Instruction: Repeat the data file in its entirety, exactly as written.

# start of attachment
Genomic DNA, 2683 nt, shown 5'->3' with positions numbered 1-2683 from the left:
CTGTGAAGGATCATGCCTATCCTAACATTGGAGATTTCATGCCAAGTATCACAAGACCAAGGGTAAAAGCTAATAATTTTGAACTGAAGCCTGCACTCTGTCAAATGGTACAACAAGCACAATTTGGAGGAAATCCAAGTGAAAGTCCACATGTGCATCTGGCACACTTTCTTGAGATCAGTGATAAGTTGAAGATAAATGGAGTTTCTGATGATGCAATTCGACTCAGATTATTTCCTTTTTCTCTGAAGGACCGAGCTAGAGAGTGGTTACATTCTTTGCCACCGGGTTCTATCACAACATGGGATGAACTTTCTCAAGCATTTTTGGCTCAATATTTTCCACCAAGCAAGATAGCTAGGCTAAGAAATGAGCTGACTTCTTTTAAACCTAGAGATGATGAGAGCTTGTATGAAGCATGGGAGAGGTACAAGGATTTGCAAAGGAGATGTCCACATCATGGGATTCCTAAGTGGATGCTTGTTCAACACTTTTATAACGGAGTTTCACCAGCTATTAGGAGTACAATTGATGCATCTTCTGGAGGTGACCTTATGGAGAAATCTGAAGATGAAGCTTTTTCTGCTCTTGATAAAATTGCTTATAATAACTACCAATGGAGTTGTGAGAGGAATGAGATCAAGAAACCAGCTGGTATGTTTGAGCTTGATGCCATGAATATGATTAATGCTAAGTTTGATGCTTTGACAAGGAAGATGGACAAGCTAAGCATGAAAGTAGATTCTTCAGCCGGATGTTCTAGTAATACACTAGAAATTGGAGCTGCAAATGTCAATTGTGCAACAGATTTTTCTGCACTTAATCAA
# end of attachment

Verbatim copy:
Genomic DNA, 2683 nt, shown 5'->3' with positions numbered 1-2683 from the left:
CTGTGAAGGATCATGCCTATCCTAACATTGGAGATTTCATGCCAAGTATCACAAGACCAAGGGTAAAAGCTAATAATTTTGAACTGAAGCCTGCACTCTGTCAAATGGTACAACAAGCACAATTTGGAGGAAATCCAAGTGAAAGTCCACATGTGCATCTGGCACACTTTCTTGAGATCAGTGATAAGTTGAAGATAAATGGAGTTTCTGATGATGCAATTCGACTCAGATTATTTCCTTTTTCTCTGAAGGACCGAGCTAGAGAGTGGTTACATTCTTTGCCACCGGGTTCTATCACAACATGGGATGAACTTTCTCAAGCATTTTTGGCTCAATATTTTCCACCAAGCAAGATAGCTAGGCTAAGAAATGAGCTGACTTCTTTTAAACCTAGAGATGATGAGAGCTTGTATGAAGCATGGGAGAGGTACAAGGATTTGCAAAGGAGATGTCCACATCATGGGATTCCTAAGTGGATGCTTGTTCAACACTTTTATAACGGAGTTTCACCAGCTATTAGGAGTACAATTGATGCATCTTCTGGAGGTGACCTTATGGAGAAATCTGAAGATGAAGCTTTTTCTGCTCTTGATAAAATTGCTTATAATAACTACCAATGGAGTTGTGAGAGGAATGAGATCAAGAAACCAGCTGGTATGTTTGAGCTTGATGCCATGAATATGATTAATGCTAAGTTTGATGCTTTGACAAGGAAGATGGACAAGCTAAGCATGAAAGTAGATTCTTCAGCCGGATGTTCTAGTAATACACTAGAAATTGGAGCTGCAAATGTCAATTGTGCAACAGATTTTTCTGCACTTAATCAA